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Old 03-28-2017, 08:11 PM   #7
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Ray that sounds like my next door neighbors except to a different location. They were in mid 80s when they decided to move to an apartment that transitioned to nursing home. They said they wanted to go on their terms and not be forced to go later by someone else.
They moved out and For Sale sign went up. Less than a month later sign went down. I saw them driving out of driveway assuming they were just checking on property. I stopped them to see who they sold house too. They said they already had moved back.
She said the seniors were all crazy down there and no one had their minds. She said she was never going back and they will have to drag them out of the house. 3 years later they are still hanging on at the homestead doing pretty good.
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Old 03-28-2017, 08:21 PM   #8
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I have a family member in upstate New York. She and her husband moved to Florida thinking they'd enjoy living somewhere without harsh winters. Her mother also moved since her only child and grandchildren were moving away and she didn't want to be alone.

They all lasted less than 6 months.

Some people don't like Florida... especially in the summer. Sometimes the reality is quite different than the mental image.

My family member is still in upstate NY, and getting ready to retire. She's made it clear that she and her hubby (kids are launched) will not be moving to Florida... but they may visit for a week or two each winter.
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Old 03-28-2017, 09:48 PM   #9
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We are working on a move. Bought a home. Try to go there every couple of weeks or so, since its only a couple hundred miles away. But it is really hard. We designed and had our dream home built, put a lot of blood, sweat, and tears into beautifying the property, and now we have other needs to attend to. We have a daughter 100 miles away. That would become 250 miles if we move. But, they are likely to move in the next year to who knows where (hubby is looking for a new job). Son is 750 miles away, but moving an additional 1250 miles away on Thursday this week. So, does staying there matter? Should we follow one of the kids? Can't follow them both...they'll never be close. Oh, and my parents are still living and close to our current home, i.e., 200 miles away from the home we expect to occupy in the future.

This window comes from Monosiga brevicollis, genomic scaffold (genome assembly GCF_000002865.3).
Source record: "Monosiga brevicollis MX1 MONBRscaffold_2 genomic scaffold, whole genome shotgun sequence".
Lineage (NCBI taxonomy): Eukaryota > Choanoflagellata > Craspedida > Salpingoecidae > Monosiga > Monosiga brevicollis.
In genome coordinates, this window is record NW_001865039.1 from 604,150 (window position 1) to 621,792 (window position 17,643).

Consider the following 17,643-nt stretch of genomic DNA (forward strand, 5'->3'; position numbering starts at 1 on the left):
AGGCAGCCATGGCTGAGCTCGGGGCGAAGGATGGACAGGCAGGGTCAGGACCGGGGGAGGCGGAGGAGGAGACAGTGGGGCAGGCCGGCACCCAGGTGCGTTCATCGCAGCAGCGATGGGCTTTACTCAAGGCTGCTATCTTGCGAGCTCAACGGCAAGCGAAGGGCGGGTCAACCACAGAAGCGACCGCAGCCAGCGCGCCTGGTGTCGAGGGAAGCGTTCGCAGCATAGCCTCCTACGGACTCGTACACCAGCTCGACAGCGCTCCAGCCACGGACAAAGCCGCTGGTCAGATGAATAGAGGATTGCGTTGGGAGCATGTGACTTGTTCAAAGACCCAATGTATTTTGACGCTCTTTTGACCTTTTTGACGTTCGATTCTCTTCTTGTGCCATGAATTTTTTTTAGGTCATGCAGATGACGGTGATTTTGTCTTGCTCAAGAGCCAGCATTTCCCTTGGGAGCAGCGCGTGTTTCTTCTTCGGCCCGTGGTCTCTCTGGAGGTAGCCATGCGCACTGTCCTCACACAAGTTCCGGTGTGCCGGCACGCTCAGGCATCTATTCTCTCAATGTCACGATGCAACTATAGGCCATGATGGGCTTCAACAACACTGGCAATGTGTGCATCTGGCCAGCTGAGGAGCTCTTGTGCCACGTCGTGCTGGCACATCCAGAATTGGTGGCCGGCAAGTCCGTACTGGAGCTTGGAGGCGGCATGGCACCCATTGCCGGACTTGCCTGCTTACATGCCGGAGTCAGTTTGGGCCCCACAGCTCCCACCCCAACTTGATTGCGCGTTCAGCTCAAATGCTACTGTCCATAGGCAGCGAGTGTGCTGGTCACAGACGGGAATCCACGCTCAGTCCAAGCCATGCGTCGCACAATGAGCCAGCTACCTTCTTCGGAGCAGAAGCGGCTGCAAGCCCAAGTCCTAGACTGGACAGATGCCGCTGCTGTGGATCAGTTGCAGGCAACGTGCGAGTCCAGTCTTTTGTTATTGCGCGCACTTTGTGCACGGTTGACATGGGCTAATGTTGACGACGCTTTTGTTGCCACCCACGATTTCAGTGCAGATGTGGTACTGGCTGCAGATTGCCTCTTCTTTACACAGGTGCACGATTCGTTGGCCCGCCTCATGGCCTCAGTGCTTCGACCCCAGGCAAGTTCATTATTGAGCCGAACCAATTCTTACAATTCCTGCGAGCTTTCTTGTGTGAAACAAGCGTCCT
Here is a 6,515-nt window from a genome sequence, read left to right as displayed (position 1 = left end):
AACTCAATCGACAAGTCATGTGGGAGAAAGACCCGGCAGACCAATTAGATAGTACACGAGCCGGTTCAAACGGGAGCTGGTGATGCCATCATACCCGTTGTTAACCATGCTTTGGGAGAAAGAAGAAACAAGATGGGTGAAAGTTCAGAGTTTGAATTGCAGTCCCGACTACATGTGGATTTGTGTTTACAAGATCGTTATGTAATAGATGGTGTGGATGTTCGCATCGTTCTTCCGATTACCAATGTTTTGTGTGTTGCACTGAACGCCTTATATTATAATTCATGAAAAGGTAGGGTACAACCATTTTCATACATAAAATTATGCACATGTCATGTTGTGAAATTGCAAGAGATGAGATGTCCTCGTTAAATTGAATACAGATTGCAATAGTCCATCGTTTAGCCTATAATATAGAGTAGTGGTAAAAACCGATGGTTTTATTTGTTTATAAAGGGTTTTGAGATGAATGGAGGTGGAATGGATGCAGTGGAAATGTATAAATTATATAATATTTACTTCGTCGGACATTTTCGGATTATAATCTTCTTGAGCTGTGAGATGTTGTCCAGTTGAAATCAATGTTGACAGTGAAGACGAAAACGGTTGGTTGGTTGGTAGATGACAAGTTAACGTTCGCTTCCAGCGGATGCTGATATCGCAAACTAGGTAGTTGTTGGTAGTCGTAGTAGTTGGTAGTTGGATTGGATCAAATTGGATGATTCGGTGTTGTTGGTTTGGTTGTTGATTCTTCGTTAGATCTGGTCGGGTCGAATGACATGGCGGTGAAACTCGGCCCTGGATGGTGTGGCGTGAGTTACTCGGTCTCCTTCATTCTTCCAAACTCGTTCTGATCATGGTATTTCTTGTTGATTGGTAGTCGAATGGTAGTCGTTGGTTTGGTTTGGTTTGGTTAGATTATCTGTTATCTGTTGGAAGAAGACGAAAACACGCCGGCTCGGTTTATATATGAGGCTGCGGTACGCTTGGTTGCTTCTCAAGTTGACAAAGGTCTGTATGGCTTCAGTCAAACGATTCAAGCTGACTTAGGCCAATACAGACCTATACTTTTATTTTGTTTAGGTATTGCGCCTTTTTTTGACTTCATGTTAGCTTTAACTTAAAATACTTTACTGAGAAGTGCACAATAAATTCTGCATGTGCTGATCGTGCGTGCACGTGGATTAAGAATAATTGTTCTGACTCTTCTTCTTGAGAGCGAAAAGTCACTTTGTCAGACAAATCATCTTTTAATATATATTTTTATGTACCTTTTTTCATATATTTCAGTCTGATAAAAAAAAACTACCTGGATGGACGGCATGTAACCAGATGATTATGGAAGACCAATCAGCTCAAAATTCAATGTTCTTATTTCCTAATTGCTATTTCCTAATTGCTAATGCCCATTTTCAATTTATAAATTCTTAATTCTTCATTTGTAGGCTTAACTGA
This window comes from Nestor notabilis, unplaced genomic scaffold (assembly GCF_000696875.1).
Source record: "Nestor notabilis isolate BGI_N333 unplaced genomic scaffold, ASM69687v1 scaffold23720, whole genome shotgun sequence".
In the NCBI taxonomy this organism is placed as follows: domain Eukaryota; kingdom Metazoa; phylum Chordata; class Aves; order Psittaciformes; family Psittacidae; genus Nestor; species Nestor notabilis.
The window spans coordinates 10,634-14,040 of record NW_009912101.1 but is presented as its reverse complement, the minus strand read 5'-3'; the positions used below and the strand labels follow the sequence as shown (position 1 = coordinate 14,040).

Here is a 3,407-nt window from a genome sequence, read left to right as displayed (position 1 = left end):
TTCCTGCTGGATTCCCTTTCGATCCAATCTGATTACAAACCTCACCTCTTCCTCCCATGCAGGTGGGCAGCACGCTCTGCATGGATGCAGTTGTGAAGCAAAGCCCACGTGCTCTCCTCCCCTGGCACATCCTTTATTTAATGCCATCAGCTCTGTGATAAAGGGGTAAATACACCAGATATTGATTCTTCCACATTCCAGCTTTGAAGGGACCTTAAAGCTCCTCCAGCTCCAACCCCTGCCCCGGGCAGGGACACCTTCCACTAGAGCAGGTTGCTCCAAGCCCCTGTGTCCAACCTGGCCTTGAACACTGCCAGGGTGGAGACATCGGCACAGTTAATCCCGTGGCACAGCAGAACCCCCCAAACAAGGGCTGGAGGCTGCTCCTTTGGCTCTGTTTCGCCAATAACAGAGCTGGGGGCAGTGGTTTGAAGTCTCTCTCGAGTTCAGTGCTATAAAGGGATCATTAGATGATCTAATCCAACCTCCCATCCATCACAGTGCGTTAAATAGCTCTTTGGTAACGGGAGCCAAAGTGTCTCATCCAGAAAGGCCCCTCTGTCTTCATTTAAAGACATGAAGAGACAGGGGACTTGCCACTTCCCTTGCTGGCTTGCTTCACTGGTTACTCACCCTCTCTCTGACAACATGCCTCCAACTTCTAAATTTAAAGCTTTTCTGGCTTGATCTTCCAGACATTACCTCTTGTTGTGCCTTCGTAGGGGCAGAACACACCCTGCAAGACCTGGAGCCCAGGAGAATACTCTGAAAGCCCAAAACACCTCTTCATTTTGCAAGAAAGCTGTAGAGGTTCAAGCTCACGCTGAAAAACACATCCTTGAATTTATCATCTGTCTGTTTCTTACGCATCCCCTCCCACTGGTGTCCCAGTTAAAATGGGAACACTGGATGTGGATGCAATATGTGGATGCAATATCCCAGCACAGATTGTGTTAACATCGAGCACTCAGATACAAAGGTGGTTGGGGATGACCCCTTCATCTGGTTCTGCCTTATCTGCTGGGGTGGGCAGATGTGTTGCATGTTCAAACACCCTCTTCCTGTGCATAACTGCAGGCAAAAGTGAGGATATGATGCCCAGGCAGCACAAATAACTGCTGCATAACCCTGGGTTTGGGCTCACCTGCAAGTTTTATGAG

What to do, what to do...not easy, these decisions.
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Old 03-28-2017, 10:16 PM   #10
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I saw a statistics somewhere showing a majority of retirees staying where they were, or moved only in-town. OK, I found it.

"Only 5.7 percent of Americans age 65 and older moved to a new residence between 2009 and 2013, and the people who do move most often relocate to the same state and even the same county, the Census Bureau found. Only 1 percent of retirees moved to a new state, and just 0.3 percent went overseas."

In my case, I used to entertain the idea of moving. But not even our children wanted to move after graduation. They did not even look for jobs outside of the area. My son reluctantly applied for a job 100 miles away, but happily found a much better job in town.

So, if even my children do not want to go, who are we to abandon them to go elsewhere? We both have siblings, and we are also close to my nieces. And now, there's the grandniece that all of us adore.
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Old 03-29-2017, 12:11 AM   #11
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We are working on a move. Bought a home. Try to go there every couple of weeks or so, since its only a couple hundred miles away. But it is really hard. We designed and had our dream home built, put a lot of blood, sweat, and tears into beautifying the property, and now we have other needs to attend to. We have a daughter 100 miles away. That would become 250 miles if we move. But, they are likely to move in the next year to who knows where (hubby is looking for a new job). Son is 750 miles away, but moving an additional 1250 miles away on Thursday this week. So, does staying there matter? Should we follow one of the kids? Can't follow them both...they'll never be close. Oh, and my parents are still living and close to our current home, i.e., 200 miles away from the home we expect to occupy in the future.